Plum Kuchen. Apologies for the not so good photo. I may have had a few too many glasses of bubbly by this stage.
So now I am planning next year's event. Italy came second. Drats. I'm looking for food from Azerbaijan. No idea!

Monday, May 16, 2011

Oi Blogger! What'd You Do with my Post?

On Friday, like many people I believe, I was locked out of blogger.  Couldn't get in at all.  Oh I could see my blog there all right, but I couldn't get onto my dashboard or check my stats or sign in or write a new post.  And it was a wee bit annoying.  But not as annoying as it was the next day when I could get back in but discovered that my last post and all the comments had disappeared into the blogosphere! 

Lucky, the draft of it was still there. I just needed to make a few additions and add some pics and it's now back to what it was originally I think. So apologies to all of you who have already read the post below and got confused and read it again. And double apologies to all of you who have already read and commented because all of your comments are somewhere out there in cyberspace. 

The Dirty Chook Bott

If you're reading this blog  over a nice cup of tea and a biscuit, I suggest you don't. 'Cos I'm about to chat to you about my chook's bottom and a big lump of stinky chook poo that had accumulated there.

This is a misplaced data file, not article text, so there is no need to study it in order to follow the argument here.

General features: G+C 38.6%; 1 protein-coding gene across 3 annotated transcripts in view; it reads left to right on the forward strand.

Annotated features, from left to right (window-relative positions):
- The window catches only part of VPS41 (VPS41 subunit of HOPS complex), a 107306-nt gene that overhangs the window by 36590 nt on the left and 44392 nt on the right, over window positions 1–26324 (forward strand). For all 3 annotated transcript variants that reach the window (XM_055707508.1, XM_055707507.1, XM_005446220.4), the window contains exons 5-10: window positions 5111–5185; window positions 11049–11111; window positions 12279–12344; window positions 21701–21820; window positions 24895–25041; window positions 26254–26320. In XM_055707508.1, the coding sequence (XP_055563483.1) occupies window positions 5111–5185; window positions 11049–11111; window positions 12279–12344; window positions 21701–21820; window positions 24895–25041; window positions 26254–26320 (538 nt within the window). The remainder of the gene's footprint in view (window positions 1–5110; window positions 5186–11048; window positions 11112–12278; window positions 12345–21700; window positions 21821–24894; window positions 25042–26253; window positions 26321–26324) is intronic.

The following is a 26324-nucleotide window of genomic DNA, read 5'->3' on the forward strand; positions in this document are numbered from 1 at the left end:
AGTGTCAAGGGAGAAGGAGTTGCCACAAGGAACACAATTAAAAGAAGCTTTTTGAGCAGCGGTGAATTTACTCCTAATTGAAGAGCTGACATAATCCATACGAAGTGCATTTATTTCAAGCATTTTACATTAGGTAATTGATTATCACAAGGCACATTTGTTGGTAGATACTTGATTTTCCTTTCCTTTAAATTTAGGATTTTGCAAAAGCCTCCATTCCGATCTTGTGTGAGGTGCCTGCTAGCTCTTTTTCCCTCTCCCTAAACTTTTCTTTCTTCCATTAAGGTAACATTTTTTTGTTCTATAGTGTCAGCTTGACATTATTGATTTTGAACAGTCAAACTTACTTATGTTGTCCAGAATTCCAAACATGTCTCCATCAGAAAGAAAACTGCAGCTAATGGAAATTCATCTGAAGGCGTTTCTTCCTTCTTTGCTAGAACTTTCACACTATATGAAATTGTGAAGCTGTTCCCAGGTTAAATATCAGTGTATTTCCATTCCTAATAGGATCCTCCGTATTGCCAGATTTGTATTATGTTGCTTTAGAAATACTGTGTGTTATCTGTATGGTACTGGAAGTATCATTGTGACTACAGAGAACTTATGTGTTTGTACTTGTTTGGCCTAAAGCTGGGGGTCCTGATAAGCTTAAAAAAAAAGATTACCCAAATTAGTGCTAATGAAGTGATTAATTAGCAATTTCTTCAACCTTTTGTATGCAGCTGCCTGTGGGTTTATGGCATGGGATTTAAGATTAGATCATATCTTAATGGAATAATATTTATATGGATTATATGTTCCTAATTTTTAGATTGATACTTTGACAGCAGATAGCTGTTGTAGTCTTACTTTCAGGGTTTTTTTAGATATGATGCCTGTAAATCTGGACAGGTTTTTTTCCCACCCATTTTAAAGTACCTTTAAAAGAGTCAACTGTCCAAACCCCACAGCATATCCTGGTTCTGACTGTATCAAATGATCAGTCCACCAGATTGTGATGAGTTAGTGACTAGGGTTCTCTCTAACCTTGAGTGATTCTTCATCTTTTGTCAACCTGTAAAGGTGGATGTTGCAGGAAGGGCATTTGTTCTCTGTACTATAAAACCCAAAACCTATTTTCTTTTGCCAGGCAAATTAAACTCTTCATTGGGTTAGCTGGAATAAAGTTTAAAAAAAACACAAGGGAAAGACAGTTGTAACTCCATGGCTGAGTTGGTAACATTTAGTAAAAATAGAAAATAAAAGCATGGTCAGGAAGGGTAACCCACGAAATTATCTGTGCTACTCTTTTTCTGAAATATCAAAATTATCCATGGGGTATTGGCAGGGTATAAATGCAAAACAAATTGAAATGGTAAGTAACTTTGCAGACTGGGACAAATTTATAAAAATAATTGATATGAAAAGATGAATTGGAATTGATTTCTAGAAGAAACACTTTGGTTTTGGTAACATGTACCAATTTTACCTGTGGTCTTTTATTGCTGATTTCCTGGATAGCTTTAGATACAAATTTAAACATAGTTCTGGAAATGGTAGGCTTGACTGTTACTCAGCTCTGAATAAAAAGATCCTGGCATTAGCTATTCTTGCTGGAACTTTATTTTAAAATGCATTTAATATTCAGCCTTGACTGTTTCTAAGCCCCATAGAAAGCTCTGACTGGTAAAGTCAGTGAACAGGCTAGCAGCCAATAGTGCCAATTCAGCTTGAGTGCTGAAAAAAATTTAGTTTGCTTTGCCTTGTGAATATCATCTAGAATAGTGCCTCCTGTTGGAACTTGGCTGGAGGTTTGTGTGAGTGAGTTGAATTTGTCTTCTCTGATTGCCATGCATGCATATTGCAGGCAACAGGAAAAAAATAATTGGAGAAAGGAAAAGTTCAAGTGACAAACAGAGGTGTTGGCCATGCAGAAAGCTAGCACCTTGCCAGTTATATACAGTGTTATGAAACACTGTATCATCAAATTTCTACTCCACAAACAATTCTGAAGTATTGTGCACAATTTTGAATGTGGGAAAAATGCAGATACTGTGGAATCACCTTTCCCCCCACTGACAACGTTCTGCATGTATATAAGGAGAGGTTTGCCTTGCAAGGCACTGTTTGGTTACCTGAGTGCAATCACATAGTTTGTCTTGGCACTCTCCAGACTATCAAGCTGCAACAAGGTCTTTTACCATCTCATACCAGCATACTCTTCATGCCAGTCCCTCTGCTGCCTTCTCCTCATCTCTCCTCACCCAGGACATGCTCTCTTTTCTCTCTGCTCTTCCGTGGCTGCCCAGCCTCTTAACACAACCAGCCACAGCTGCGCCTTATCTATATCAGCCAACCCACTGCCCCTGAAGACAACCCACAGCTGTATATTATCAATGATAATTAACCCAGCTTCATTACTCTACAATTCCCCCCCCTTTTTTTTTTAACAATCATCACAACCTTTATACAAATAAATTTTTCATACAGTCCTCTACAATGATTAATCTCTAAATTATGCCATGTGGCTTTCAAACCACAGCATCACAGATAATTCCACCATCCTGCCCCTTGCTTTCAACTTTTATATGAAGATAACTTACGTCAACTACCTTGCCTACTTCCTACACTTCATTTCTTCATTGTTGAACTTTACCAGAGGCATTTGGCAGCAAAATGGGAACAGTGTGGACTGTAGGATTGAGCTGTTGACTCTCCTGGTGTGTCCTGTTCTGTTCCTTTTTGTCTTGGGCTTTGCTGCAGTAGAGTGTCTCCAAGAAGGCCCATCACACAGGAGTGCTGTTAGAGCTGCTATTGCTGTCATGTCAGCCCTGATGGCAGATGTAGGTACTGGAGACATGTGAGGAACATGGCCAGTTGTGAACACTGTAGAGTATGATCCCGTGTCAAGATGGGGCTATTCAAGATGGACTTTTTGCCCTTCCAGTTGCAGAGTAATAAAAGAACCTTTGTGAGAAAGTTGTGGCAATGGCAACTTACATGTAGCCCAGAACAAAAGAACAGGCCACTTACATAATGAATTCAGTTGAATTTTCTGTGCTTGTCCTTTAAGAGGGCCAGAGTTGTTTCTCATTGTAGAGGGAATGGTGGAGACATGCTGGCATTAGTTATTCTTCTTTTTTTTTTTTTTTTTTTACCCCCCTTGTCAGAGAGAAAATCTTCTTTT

Poor Puff. Or Fluff. I still can't tell them apart. She had been going about with a dirty bottom for a couple of days and I hadn't cleaned her up. But her bottom did look quite dirty. So I picked her up, wrapped her in an old towel, put on some gloves and took her inside to the laundry trough. And then I upended her to inspect the damage. Pooey! I wonder if this is common with silkies? I'd heard about a condition called pasty butt in young chicks but didn't think this affected older chickens. I did once own a chinchilla cat (are you seeing a pattern here with me and fluffy pets?) and she did sometimes need her rear end fluff trimmed. Mind you she used to sleep on my bed so you'd be wanting to keep her rear free in case any nasties were left on your pillow. Anyway, Fluff/Puff's bott was not a pretty sight. But luckily I'm quite the pet-bott-cleaning expert and luckily we have a very effective laundry hose. So I set to work cleaning her up and quickly managed to wash away most of the offending matter. But one spot seemed to be taking quite a while. And then I realised that I was directing the hose and swooshing away with my gloved hand on her skin not chook poo. Silkie chickens have black skin. I'd forgotten. Poor Fluff/Puff.